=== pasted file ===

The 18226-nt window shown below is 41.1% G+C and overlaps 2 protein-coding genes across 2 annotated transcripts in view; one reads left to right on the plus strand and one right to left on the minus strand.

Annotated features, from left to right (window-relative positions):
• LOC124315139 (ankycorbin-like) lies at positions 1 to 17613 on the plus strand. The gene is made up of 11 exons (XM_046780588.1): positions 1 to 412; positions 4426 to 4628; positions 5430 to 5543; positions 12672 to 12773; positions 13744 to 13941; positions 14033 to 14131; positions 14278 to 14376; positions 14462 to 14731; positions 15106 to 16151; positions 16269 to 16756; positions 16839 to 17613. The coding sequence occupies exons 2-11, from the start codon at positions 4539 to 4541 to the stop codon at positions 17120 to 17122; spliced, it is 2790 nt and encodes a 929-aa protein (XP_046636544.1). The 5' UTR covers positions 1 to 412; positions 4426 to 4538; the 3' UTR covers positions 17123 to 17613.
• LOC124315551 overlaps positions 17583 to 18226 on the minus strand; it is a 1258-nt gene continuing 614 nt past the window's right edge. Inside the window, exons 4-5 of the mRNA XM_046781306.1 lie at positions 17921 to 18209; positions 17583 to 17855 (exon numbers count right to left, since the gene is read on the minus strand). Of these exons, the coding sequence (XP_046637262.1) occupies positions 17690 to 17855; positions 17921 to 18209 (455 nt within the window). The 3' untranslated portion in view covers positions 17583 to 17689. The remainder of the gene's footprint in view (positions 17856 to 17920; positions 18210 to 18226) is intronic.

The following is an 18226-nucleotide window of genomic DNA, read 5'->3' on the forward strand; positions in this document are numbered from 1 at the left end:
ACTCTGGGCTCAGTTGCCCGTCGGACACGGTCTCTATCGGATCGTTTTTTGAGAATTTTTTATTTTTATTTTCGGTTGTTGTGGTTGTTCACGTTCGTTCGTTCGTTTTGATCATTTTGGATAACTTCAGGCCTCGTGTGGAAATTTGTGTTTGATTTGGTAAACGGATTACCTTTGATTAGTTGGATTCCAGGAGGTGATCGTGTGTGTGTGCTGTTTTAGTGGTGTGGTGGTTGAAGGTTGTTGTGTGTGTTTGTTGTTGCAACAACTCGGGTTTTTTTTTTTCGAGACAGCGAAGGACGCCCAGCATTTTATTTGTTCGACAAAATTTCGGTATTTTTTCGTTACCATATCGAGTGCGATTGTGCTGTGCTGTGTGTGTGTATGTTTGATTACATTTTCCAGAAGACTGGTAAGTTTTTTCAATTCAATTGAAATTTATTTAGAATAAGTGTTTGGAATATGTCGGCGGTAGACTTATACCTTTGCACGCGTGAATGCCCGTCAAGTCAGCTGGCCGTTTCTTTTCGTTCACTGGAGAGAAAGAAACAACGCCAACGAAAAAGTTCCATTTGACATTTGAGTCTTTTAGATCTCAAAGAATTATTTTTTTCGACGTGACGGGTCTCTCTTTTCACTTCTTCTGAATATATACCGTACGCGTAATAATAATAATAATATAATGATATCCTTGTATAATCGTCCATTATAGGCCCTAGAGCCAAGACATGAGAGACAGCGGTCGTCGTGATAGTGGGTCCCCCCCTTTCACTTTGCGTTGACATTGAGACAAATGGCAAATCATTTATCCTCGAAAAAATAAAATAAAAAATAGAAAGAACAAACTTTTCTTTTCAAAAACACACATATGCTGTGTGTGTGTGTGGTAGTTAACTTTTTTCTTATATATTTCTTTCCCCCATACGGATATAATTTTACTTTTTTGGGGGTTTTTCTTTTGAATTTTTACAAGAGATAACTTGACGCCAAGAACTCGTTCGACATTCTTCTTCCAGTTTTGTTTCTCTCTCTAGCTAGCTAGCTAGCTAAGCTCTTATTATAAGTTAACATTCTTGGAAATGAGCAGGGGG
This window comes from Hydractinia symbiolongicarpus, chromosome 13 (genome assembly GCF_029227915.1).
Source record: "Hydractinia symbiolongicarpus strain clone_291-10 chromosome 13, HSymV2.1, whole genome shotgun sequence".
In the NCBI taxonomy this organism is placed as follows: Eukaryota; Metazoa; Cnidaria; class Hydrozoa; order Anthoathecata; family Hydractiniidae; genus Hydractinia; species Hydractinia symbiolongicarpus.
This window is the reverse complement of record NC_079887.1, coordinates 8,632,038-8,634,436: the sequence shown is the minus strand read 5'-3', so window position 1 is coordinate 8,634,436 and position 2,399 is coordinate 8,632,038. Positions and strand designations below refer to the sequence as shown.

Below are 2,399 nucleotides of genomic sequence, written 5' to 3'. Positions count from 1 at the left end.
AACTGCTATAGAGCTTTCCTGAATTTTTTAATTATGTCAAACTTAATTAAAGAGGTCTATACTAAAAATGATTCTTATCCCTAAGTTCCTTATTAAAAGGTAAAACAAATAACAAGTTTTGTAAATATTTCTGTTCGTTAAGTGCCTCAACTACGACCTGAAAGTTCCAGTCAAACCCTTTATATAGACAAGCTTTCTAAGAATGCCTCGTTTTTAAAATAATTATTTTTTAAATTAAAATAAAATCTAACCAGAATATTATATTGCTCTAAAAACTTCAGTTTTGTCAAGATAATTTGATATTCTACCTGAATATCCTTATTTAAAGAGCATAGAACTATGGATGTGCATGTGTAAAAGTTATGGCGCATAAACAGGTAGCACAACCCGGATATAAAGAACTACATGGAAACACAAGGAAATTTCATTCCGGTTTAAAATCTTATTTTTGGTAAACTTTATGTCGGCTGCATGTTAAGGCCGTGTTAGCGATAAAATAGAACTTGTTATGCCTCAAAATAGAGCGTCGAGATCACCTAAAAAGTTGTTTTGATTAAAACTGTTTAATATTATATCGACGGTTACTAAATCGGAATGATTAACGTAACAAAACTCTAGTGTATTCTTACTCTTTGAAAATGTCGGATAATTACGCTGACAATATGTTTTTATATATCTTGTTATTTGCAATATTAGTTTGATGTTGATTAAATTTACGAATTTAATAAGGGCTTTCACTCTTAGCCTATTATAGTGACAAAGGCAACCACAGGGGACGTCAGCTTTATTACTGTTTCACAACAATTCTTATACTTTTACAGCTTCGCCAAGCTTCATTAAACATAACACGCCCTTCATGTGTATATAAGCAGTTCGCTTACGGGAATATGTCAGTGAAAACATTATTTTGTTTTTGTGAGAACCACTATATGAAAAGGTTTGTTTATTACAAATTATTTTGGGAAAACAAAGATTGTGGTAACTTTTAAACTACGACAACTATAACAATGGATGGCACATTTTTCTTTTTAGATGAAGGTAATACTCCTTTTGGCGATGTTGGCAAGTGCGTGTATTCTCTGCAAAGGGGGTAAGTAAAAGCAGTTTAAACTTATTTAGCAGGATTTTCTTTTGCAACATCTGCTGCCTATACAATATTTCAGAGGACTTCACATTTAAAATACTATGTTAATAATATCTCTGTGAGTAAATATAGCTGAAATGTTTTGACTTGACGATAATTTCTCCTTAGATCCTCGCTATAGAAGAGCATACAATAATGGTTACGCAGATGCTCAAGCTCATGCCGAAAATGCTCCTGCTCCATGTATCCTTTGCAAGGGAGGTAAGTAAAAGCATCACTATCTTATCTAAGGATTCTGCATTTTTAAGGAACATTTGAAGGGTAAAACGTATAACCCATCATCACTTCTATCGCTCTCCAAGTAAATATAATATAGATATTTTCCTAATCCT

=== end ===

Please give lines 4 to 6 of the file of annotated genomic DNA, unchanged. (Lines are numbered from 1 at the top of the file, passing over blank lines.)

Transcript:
• LOC124315551 overlaps positions 17583 to 18226 on the minus strand; it is a 1258-nt gene continuing 614 nt past the window's right edge. Inside the window, exons 4-5 of the mRNA XM_046781306.1 lie at positions 17921 to 18209; positions 17583 to 17855 (exon numbers count right to left, since the gene is read on the minus strand). Of these exons, the coding sequence (XP_046637262.1) occupies positions 17690 to 17855; positions 17921 to 18209 (455 nt within the window). The 3' untranslated portion in view covers positions 17583 to 17689. The remainder of the gene's footprint in view (positions 17856 to 17920; positions 18210 to 18226) is intronic.

The following is an 18226-nucleotide window of genomic DNA, read 5'->3' on the forward strand; positions in this document are numbered from 1 at the left end:
ACTCTGGGCTCAGTTGCCCGTCGGACACGGTCTCTATCGGATCGTTTTTTGAGAATTTTTTATTTTTATTTTCGGTTGTTGTGGTTGTTCACGTTCGTTCGTTCGTTTTGATCATTTTGGATAACTTCAGGCCTCGTGTGGAAATTTGTGTTTGATTTGGTAAACGGATTACCTTTGATTAGTTGGATTCCAGGAGGTGATCGTGTGTGTGTGCTGTTTTAGTGGTGTGGTGGTTGAAGGTTGTTGTGTGTGTTTGTTGTTGCAACAACTCGGGTTTTTTTTTTTCGAGACAGCGAAGGACGCCCAGCATTTTATTTGTTCGACAAAATTTCGGTATTTTTTCGTTACCATATCGAGTGCGATTGTGCTGTGCTGTGTGTGTGTATGTTTGATTACATTTTCCAGAAGACTGGTAAGTTTTTTCAATTCAATTGAAATTTATTTAGAATAAGTGTTTGGAATATGTCGGCGGTAGACTTATACCTTTGCACGCGTGAATGCCCGTCAAGTCAGCTGGCCGTTTCTTTTCGTTCACTGGAGAGAAAGAAACAACGCCAACGAAAAAGTTCCATTTGACATTTGAGTCTTTTAGATCTCAAAGAATTATTTTTTTCGACGTGACGGGTCTCTCTTTTCACTTCTTCTGAATATATACCGTACGCGTAATAATAATAATAATATAATGATATCCTTGTATAATCGTCCATTATAGGCCCTAGAGCCAAGACATGAGAGACAGCGGTCGTCGTGATAGTGGGTCCCCCCCTTTCACTTTGCGTTGACATTGAGACAAATGGCAAATCATTTATCCTCGAAAAAATAAAATAAAAAATAGAAAGAACAAACTTTTCTTTTCAAAAACACACATATGCTGTGTGTGTGTGTGGTAGTTAACTTTTTTCTTATATATTTCTTTCCCCCATACGGATATAATTTTACTTTTTTGGGGGTTTTTCTTTTGAATTTTTACAAGAGATAACTTGACGCCAAGAACTCGTTCGACATTCTTCTTCCAGTTTTGTTTCTCTCTCTAGCTAGCTAGCTAGCTAAGCTCTTATTATAAGTTAACATTCTTGGAAATGAGCAGGGGG